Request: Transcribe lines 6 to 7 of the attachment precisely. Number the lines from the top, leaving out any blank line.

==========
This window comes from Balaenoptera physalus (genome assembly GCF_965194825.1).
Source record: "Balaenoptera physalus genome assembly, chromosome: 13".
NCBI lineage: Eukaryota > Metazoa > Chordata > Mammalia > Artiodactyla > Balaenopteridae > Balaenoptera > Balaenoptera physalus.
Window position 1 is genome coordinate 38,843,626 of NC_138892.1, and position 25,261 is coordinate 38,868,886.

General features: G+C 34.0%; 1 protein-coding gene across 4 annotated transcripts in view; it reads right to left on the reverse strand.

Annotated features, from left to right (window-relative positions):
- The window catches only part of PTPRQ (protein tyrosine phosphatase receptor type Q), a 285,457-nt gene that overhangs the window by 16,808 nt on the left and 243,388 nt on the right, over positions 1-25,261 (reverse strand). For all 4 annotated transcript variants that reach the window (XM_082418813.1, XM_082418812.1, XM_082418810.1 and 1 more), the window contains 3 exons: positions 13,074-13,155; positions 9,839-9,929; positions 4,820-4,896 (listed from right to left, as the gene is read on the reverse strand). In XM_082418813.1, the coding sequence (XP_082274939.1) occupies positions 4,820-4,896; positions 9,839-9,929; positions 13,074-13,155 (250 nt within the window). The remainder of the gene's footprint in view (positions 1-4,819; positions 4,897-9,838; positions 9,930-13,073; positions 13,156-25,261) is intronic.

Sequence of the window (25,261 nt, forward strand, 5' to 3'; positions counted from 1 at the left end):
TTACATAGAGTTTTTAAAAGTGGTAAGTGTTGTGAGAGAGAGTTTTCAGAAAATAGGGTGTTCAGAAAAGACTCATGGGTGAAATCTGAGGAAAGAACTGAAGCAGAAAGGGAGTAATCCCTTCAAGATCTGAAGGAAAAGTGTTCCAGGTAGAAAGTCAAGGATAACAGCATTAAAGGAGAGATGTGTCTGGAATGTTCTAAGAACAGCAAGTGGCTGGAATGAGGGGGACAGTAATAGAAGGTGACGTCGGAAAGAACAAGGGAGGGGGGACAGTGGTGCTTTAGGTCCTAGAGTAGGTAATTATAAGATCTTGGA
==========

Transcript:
Annotated features, from left to right (window-relative positions):
- The window catches only part of PTPRQ (protein tyrosine phosphatase receptor type Q), a 285,457-nt gene that overhangs the window by 16,808 nt on the left and 243,388 nt on the right, over positions 1-25,261 (reverse strand). For all 4 annotated transcript variants that reach the window (XM_082418813.1, XM_082418812.1, XM_082418810.1 and 1 more), the window contains 3 exons: positions 13,074-13,155; positions 9,839-9,929; positions 4,820-4,896 (listed from right to left, as the gene is read on the reverse strand). In XM_082418813.1, the coding sequence (XP_082274939.1) occupies positions 4,820-4,896; positions 9,839-9,929; positions 13,074-13,155 (250 nt within the window). The remainder of the gene's footprint in view (positions 1-4,819; positions 4,897-9,838; positions 9,930-13,073; positions 13,156-25,261) is intronic.